Te actress added that she came "to support UNHCR and tell refugee stories to the rest of the world. I will share the stories I heard and the photos from the camps and will call upon people to support UNHCR and refugees."

Through her very large and powerful Weibo platform she is known in China as the "Queen of Weibo", the Chinese equivalent of Twitter Yao Chen regularly reaches an audience estimated at 20 million followers. She also brought several journalists who will help her to raise awareness about the humanitarian needs of refugees in mainland China, Hong Kong, Macao and other parts of the Chinese-speaking world.

"The people of Ethiopia are so generous to refugees," she said. "They keep their borders open, they share whatever they have, though it is not the most developed or richest country in the world. This really impressed me, some people have so little but still do not hesitate to share it with others."

Ethiopia hosts more than 308,000 refugees from different countries the largest groups being Somalis, Eritreans, Sudanese, South Sudanese and displaced people from Kenya.

By Natalia Prokopchuk in Jijiga and Dollo Ado, Ethiopia




UNHCR country pages

Yao Chen Biography

One of China's most popular actresses and one of the world's top micro-bloggers.

Yao Chen and UNHCR

Learn about Yao Chen's links with UNHCR.

Bonga Camp, Ethiopia

Bonga camp is located in the troubled Gambella region of western Ethiopia. But it remains untouched by the ethnic conflicts that have torn nearby Gambella town and Fugnido camp in the last year.

For Bonga's 17,000 Sudanese refugees, life goes on despite rumblings in the region. Refugee children continue with school and play while their parents make ends meet by supplementing UNHCR assistance with self-reliance projects.

Cultural life is not forgotten, with tribal ceremonies by the Uduk majority. Other ethnic communities – Shuluks, Nubas and Equatorians – are welcome too, judging by how well hundreds of newcomers have settled in after their transfer from Fugnido camp in late 2002.

Bonga Camp, Ethiopia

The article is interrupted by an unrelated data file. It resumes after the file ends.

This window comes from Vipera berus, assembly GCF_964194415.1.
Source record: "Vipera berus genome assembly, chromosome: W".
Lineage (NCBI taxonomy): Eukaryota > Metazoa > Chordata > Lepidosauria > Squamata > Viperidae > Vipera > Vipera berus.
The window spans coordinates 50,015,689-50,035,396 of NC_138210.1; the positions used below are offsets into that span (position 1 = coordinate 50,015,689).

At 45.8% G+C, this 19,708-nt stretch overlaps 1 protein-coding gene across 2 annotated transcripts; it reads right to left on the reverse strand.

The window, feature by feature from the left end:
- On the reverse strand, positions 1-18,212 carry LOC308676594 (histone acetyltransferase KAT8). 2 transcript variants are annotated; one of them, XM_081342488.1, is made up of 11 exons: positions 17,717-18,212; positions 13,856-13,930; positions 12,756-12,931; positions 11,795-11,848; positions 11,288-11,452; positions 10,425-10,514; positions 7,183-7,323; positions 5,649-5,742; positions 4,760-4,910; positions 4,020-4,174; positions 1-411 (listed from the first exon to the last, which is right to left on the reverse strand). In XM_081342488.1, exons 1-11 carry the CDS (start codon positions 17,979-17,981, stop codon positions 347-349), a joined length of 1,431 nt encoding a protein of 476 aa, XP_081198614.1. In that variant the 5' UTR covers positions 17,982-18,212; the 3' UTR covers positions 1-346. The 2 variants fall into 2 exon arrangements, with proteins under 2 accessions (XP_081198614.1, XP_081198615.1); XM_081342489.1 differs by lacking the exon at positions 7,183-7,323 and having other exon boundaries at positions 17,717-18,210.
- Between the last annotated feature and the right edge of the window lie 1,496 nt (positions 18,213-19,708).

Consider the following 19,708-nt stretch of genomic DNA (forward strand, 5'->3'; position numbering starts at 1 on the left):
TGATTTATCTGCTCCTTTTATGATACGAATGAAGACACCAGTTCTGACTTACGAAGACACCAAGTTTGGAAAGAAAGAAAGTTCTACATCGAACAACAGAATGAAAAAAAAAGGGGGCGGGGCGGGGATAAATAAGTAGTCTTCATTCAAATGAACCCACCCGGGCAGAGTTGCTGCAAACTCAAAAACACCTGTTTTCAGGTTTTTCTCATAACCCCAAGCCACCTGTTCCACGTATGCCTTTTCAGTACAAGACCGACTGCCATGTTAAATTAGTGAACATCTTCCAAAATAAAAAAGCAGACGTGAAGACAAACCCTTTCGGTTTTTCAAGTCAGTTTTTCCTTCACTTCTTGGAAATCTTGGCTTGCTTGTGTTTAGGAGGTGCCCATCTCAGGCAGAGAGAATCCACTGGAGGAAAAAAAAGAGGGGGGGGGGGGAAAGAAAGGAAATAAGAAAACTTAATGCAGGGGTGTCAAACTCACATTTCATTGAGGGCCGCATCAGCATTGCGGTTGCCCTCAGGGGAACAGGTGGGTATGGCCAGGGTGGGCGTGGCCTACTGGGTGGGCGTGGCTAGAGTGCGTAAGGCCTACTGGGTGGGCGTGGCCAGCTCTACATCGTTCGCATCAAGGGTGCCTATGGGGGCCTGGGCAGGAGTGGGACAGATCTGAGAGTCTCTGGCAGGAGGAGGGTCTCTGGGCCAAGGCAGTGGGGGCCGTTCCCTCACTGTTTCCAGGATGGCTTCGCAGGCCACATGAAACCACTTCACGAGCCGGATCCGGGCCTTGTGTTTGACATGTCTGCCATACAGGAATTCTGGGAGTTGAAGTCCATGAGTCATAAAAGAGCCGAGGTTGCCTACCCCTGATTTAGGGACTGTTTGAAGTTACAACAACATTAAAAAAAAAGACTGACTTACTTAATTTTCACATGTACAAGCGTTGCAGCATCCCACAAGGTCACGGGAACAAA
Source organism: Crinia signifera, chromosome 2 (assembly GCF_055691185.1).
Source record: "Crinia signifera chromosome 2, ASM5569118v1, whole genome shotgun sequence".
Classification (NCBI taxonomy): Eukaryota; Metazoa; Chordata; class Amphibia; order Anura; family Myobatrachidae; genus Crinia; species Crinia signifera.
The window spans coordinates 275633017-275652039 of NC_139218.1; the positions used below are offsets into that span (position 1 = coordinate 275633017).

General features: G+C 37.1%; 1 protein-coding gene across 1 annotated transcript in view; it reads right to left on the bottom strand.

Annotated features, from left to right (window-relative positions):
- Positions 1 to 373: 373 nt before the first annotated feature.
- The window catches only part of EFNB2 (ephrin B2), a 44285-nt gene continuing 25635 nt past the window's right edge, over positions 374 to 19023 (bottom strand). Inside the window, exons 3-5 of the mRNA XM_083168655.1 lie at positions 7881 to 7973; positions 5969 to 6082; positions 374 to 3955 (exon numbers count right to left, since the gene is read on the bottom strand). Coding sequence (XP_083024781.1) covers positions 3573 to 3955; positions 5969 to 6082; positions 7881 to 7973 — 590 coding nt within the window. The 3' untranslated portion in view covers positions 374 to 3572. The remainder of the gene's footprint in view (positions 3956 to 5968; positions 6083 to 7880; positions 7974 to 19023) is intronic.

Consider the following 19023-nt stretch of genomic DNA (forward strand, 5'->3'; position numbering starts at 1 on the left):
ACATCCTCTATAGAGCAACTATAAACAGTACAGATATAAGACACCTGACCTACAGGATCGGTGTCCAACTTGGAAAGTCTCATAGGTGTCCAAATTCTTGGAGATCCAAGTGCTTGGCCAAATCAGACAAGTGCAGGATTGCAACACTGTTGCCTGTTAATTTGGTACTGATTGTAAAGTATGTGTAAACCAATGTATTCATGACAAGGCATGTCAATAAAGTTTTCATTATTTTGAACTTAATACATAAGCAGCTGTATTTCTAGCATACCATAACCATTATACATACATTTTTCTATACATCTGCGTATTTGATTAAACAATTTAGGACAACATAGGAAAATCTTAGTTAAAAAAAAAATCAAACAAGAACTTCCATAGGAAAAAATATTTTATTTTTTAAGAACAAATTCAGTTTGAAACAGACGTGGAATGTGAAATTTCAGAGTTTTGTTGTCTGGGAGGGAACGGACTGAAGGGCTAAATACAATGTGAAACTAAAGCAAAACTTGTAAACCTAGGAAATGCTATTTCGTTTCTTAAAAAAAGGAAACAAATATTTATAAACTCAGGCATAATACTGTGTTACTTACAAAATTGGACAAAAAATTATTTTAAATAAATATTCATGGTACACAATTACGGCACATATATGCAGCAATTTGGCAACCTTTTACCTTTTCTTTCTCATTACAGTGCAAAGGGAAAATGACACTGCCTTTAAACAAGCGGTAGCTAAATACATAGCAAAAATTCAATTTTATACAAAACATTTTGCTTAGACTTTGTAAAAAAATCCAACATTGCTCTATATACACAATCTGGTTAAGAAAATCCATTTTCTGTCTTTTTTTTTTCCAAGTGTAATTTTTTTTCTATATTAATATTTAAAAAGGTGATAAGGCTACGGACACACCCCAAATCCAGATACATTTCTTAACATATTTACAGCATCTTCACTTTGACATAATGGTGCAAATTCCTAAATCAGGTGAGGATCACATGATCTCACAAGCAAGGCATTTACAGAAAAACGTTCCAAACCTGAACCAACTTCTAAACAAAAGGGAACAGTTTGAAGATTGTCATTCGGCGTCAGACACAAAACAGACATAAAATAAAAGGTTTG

Crossing the Gulf of Aden

Every year thousands of people in the Horn of Africa - mainly Somalis and Ethiopians - leave their homes out of fear or pure despair, in search of safety or a better life. They make their way over dangerous Somali roads to Bossaso in the northern semi-autonomous region of Puntland.

In this lawless area, smuggler networks have free reign and innocent and desperate civilians pay up to US$150 to make the perilous trip across the Gulf of Aden.

Some stay weeks on end in safe houses or temporary homes in Bossaso before they can depart. A sudden call and a departure in the middle of the night, crammed in small unstable boats. At sea, anything can happen to them - they are at the whim of smugglers. Some people get beaten, stabbed, killed and thrown overboard. Others drown before arriving on the beaches of Yemen, which have become the burial ground for hundreds who many of those who died en route.

Crossing the Gulf of Aden


In February 2005, one of the last groups of Somalilander refugees to leave Aisha refugee camp in eastern Ethiopia boarded a UNHCR convoy and headed home to Harrirad in North-west Somalia - the self-declared independent state of Somaliland. Two years ago Harrirad was a tiny, sleepy village with only 67 buildings, but today more than 1,000 people live there, nearly all of whom are former refugees rebuilding their lives.

As the refugees flow back into Somalia, UNHCR plans to close Aisha camp by the middle of the year. The few remaining refugees in Aisha - who come from southern Somalia - will most likely be moved to the last eastern camp, Kebribeyah, already home to more than 10,000 refugees who cannot go home to Mogadishu and other areas in southern Somalia because of continuing lawlessness there. So far refugees have been returning to only two areas of the country - Somaliland and Puntland in the north-east.